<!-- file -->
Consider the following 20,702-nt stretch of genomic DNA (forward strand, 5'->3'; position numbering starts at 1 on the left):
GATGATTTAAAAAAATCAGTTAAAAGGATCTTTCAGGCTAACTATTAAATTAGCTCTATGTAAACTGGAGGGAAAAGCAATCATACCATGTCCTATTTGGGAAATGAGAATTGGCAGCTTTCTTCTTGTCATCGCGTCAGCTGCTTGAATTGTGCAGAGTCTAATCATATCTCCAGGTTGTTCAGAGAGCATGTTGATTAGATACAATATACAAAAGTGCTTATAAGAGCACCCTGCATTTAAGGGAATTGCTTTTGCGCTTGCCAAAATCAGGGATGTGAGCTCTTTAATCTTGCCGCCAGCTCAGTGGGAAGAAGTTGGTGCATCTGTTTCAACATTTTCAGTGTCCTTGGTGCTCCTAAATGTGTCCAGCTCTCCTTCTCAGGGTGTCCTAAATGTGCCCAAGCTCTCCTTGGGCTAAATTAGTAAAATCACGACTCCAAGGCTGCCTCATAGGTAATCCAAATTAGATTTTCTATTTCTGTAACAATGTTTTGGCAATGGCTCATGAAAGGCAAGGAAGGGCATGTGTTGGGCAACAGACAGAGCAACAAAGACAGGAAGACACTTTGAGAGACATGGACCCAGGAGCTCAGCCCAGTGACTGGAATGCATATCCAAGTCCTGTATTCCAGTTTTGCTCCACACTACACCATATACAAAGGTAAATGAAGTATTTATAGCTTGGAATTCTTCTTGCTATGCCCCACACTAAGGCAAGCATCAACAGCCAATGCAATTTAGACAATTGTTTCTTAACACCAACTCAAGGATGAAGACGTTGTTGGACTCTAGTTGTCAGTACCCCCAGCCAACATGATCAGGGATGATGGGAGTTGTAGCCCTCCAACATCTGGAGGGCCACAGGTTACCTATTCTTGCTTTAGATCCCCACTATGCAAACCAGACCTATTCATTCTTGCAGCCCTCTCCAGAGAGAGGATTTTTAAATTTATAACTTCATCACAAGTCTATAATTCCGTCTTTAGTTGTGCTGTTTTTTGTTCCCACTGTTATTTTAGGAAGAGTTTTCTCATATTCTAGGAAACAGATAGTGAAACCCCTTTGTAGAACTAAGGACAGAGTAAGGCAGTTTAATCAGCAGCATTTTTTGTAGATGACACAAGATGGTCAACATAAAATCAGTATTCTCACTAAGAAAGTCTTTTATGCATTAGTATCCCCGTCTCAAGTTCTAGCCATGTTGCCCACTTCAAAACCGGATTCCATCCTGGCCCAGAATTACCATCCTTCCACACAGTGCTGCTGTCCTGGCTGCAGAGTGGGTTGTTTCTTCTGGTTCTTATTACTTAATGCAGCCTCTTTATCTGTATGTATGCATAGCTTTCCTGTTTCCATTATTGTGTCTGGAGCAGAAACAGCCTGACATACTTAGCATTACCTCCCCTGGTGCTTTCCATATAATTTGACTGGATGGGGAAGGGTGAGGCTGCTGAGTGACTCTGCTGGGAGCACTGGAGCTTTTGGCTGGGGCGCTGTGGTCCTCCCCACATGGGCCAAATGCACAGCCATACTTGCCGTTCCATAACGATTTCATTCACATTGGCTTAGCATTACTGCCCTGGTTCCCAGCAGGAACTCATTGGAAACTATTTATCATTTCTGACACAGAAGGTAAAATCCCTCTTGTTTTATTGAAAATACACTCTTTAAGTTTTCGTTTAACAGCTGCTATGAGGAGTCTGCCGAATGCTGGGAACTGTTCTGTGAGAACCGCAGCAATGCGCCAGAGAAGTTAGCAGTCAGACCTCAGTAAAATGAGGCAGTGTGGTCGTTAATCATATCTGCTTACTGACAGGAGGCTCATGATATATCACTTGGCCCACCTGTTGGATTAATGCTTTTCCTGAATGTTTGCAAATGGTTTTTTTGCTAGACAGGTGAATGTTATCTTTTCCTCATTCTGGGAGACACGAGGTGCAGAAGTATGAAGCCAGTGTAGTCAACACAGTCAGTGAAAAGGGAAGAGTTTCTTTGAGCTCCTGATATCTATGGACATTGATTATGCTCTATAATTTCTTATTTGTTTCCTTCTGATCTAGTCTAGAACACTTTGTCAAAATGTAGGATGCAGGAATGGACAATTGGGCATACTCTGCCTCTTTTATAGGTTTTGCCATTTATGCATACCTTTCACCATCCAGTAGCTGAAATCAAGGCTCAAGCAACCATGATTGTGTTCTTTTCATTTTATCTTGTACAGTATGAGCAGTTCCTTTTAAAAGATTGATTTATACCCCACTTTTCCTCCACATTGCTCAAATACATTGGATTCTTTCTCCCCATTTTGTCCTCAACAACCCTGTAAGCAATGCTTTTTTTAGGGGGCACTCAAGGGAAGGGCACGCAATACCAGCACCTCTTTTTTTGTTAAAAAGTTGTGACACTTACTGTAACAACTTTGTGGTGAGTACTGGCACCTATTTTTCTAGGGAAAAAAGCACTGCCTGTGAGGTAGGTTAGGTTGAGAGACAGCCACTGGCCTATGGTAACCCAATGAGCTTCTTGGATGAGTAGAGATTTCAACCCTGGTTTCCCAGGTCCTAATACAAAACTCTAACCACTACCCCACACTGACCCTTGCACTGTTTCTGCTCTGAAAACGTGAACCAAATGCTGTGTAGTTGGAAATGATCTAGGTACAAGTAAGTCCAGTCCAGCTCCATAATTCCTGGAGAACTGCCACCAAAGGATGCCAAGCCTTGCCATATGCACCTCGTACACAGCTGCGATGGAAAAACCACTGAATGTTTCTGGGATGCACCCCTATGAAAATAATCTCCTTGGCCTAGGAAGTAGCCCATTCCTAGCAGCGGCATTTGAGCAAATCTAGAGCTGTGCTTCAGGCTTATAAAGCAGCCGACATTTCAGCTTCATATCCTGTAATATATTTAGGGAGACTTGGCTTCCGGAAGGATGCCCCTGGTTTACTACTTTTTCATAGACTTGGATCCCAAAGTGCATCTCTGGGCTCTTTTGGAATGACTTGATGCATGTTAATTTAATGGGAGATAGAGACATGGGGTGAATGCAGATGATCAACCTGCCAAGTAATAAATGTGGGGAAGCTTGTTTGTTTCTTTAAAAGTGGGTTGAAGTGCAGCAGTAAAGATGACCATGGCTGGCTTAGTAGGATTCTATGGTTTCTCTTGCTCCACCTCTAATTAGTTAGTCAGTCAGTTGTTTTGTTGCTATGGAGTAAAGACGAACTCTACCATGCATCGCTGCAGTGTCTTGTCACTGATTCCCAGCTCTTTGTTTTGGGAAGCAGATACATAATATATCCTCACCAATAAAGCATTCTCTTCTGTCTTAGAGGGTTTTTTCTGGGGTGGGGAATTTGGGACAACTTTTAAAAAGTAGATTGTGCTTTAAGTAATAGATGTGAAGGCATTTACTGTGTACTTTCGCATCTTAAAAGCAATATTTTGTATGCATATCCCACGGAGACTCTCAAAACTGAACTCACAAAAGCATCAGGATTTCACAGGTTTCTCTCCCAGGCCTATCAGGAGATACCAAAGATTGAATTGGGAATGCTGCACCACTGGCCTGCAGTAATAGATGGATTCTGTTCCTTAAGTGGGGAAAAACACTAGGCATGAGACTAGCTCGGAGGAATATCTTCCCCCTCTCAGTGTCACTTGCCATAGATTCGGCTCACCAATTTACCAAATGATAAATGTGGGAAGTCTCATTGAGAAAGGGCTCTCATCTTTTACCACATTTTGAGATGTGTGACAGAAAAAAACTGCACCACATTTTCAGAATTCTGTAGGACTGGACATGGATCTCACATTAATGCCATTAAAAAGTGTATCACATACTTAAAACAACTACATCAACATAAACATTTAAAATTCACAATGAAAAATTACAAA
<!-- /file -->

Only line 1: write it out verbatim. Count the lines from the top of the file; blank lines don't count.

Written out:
Consider the following 20,702-nt stretch of genomic DNA (forward strand, 5'->3'; position numbering starts at 1 on the left):